The real problem is that what we say to soften our approach and encourage safe work has the exact opposite effect of our intention. Many of us – and yes, I have done it, too – don't want to be criticized or worse when we ask crews to do something differently. Sometimes we think our request is going to sound accusatory or like an insult to their professional skill level. Other times we know from past experience that the issue that needs to be addressed is contentious. Maybe we worry that our message is going to be challenged, or perhaps we are not confident in our delivery. There are any number of reasons, but it boils down to this: Safety professionals are human, and humans don't want to be challenged or rejected. Therein, as they say, lies the problem.

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Carla Housh
It works
Friday, 19 February 2016 11:47
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Danny Raines, CUSP

Voice of Experience: Hand and Skin Protection for Electric Utility Workers

With the recent changes to the OSHA standard, many employers are working on what rules apply – the arc flash standard or the PPE standard – and how to comply with them. Part of the issue is determining how many types of protection are needed and what types of protection are appropriate.

To begin, OSHA’s requirements for all personal protective equipment can be found in 29 CFR 1910 Subpart I. Rules specific to hand protection can be found in 1910.138. They read as follows:

1910.138(a)
“General requirements. Employers shall select and require employees to use appropriate hand protection when employees' hands are exposed to hazards such as those from skin absorption of harmful substances; severe cuts or lacerations; severe abrasions; punctures; chemical burns; thermal burns; and harmful temperature extremes.”

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Jim Vaughn, CUSP

February 2016 Q&A

Q: I work for a small utility and am new to my safety role. Recently I have been wading through the Federal Motor Carrier Safety Regulations (FMCSR) in an attempt to understand my responsibilities with regard to testing CDL drivers. Can you briefly explain these responsibilities?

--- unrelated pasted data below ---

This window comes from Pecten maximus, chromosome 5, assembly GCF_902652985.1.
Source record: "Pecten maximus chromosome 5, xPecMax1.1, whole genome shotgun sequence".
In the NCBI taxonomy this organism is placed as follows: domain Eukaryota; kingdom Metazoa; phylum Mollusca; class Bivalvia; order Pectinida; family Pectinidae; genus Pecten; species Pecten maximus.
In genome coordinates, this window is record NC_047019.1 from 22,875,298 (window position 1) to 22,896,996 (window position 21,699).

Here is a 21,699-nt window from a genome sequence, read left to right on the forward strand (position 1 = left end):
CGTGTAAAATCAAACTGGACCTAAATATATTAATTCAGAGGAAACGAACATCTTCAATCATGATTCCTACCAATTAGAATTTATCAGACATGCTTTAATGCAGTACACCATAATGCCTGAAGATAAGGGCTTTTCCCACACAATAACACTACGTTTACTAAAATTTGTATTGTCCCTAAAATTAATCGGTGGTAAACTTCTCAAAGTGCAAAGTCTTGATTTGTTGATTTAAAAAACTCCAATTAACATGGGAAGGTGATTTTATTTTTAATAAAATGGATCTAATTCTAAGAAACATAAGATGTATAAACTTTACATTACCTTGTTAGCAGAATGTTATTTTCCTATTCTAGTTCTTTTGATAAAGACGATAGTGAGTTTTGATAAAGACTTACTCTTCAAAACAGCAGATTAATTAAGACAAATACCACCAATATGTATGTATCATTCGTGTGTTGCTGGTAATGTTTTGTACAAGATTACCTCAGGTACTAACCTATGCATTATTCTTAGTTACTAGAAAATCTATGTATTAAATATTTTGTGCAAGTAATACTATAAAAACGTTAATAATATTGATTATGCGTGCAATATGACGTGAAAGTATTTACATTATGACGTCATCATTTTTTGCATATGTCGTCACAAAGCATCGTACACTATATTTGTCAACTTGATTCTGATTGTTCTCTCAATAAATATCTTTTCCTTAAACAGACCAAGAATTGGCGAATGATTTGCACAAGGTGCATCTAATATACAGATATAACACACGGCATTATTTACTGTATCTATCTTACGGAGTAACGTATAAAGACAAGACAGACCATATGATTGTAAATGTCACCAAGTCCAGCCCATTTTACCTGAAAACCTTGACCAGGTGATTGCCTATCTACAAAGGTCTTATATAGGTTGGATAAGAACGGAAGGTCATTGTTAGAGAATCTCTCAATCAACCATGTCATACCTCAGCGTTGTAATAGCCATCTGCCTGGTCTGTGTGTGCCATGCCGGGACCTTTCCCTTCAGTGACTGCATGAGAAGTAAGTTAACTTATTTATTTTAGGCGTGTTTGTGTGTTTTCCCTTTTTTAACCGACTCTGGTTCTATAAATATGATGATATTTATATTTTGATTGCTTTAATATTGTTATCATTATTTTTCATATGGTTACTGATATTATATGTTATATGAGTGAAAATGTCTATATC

A: FMCSR 391.31 requires the employer to ensure a driver is competent by means of road testing. The FMCSR allows a valid commercial driver’s license as evidence of competency (see FMCSR 391.33). If the employer accepts the evidence of the driver’s competency, the employer does not have to road test the driver. Rule 391.33(c) allows the employer to conduct a road test if they so choose even if the driver has a current license and certificate of competency. If the employer intends for the driver to haul double or triple trailers, they are required to conduct a road test. The road test criteria are listed in FMCSR 391.31(c).

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Chris Grajek, CRSP, CUSP

Stringing Best Practices: Mesh Grips vs. Preforms

Stringing Best Practices: Mesh Grips vs. Preforms

When you ask lineworkers what differentiates their work from general construction, it’s not surprising that they will typically say they work with big lines at high voltages. Lineworkers take pride in keeping lines up and fixing them when they come down. We know that lines do come down inadvertently, and we also know that the losses resulting from such incidents can be substantial. No amount of regulation will combat these problems, so that’s where best practices come into play. Best practices establish the most common methods to achieve operational success within the parameters of regulations, provide work techniques inclusive of the collective trade experience and debunk field-level work practices that counter those efforts.